Breastfeeding: Getting the Best Possible Start
By Donna Mielke, RN, IBCLC, RLC
Many moms are anxious about getting started with breastfeeding because they have heard horror stories about sore nipples, engorgement, babies not eating well and other breastfeeding problems. While nursing usually does require some learning and getting-acquainted time for mom and baby, it does not have to be a stressful process. Here are some tips to help you get the best possible start:
First, learn about breastfeeding. You can do this by reading books or looking online for breastfeeding information. Two good breastfeeding books are “The Womanly Art of Breastfeeding” published by La Leche League International and “Breastfeeding Made Simple” by Nancy Mohrbacher and Kathleen Kendall-Tackett. Some good websites include asklenore.com and askdrsears.com. North Alabama offers several breastfeeding classes for moms and dads. (Yes, dads, we encourage you to attend class too so you can learn how best to support and help mom and baby with breastfeeding!) For Huntsville Hospital classes, call 265-7296.
Find a physician and hospital that support breastfeeding. Ask friends, family and coworkers who have had babies about their experiences and recommendations. Then interview physicians and hospital representatives to determine their feelings about breastfeeding. In a breastfeeding-friendly hospital, the labor and delivery nurse will offer you a chance to nurse your baby as soon as possible after birth. During the first hour or two after birth, your baby will probably be alert enough to nurse, so that is the best time to get started. If the nurse does not offer you this chance, do not hesitate to voice your request to nurse your baby. Newborns tend to be sleepy later, so take advantage of the time that your baby is alert.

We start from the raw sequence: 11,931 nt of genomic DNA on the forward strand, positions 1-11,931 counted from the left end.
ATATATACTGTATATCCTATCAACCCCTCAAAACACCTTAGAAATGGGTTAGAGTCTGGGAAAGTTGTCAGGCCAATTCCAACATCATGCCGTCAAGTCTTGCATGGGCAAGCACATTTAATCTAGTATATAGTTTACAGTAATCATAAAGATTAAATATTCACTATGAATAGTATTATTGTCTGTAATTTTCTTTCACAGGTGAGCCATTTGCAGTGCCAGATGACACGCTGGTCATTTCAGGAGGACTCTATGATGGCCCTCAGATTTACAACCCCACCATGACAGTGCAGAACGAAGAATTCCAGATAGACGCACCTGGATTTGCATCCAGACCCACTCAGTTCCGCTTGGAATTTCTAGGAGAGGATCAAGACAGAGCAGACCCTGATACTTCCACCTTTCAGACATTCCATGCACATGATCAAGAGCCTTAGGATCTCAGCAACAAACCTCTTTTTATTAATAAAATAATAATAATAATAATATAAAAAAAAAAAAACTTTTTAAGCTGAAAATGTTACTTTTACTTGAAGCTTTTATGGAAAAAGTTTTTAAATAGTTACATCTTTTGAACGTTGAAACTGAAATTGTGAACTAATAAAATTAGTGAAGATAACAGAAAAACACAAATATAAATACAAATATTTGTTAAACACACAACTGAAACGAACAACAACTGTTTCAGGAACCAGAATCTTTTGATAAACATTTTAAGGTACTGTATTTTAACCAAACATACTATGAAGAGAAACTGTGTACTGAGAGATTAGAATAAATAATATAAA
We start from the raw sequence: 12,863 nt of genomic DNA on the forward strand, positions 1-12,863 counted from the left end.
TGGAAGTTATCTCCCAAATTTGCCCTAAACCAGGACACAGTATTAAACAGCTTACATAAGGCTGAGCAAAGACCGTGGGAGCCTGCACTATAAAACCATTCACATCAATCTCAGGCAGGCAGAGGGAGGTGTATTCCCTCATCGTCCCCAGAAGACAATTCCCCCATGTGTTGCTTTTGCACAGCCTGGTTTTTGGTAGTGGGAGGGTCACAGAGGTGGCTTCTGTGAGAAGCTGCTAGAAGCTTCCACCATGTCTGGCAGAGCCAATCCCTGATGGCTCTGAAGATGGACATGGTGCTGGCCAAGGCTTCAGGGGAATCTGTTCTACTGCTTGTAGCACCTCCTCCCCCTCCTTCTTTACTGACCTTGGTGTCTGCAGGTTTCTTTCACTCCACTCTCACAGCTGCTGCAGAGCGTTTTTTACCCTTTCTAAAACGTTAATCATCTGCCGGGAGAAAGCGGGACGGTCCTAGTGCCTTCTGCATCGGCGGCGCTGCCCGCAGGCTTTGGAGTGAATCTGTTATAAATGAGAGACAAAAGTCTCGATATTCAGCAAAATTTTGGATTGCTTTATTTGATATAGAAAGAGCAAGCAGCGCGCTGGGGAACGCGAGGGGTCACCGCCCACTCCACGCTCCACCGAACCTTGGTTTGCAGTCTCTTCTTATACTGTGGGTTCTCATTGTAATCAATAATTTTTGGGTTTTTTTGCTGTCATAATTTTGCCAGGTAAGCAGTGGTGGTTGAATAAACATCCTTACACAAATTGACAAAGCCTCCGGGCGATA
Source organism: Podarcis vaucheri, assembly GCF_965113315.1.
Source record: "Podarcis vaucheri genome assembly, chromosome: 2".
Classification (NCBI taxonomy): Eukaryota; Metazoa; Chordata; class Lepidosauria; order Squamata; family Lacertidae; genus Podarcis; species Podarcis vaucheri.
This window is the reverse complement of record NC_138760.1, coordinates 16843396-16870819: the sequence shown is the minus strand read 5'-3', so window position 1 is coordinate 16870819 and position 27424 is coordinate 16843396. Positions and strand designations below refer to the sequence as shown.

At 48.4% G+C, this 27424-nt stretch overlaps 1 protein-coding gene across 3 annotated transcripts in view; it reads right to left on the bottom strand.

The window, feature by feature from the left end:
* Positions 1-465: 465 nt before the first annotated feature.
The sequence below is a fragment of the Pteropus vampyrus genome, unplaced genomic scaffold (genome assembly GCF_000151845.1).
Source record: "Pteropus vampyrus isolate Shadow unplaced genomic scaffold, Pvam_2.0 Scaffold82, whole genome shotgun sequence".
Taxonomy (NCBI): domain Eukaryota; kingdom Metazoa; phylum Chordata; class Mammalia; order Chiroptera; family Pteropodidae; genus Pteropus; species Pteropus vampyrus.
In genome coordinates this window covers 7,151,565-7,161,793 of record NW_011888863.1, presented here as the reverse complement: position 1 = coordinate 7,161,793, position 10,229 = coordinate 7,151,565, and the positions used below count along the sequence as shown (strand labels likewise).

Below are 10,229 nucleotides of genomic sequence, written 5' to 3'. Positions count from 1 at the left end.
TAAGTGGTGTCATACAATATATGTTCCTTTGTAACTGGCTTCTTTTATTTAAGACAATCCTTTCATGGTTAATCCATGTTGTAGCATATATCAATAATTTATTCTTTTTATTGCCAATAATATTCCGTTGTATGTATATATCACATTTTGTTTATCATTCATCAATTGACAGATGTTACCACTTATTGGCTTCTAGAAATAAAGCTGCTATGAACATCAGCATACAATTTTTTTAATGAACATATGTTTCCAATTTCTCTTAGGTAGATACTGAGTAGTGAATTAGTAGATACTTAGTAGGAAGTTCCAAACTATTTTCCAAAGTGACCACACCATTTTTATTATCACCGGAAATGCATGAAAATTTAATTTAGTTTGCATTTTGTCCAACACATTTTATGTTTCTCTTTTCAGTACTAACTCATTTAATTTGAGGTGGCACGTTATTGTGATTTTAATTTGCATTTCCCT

A breastfeeding-friendly hospital staff will include nurses who are trained to help moms with breastfeeding as well as Board-Certified Lactation Consultants who can help if breastfeeding is exceptionally challenging or if a mom and baby have special needs. For example, mom may have questions about medications and breastfeeding, or she may need to obtain and use a breast pump if her baby is in the Neonatal Intensive Care Unit. Lactation Consultants have extensive breastfeeding knowledge and expertise and will be your best resource for any issues you have even after you and your baby are home. They want your breastfeeding experience to be successful and enjoyable, too.
The American Academy of Pediatrics recommends that babies be breastfed the first year of life or longer if mom and baby desire. Your baby continues to benefit however long you breastfeed, because your milk changes composition to meet your growing baby’s needs. Breastfeeding truly is one of the best things you can do for your baby.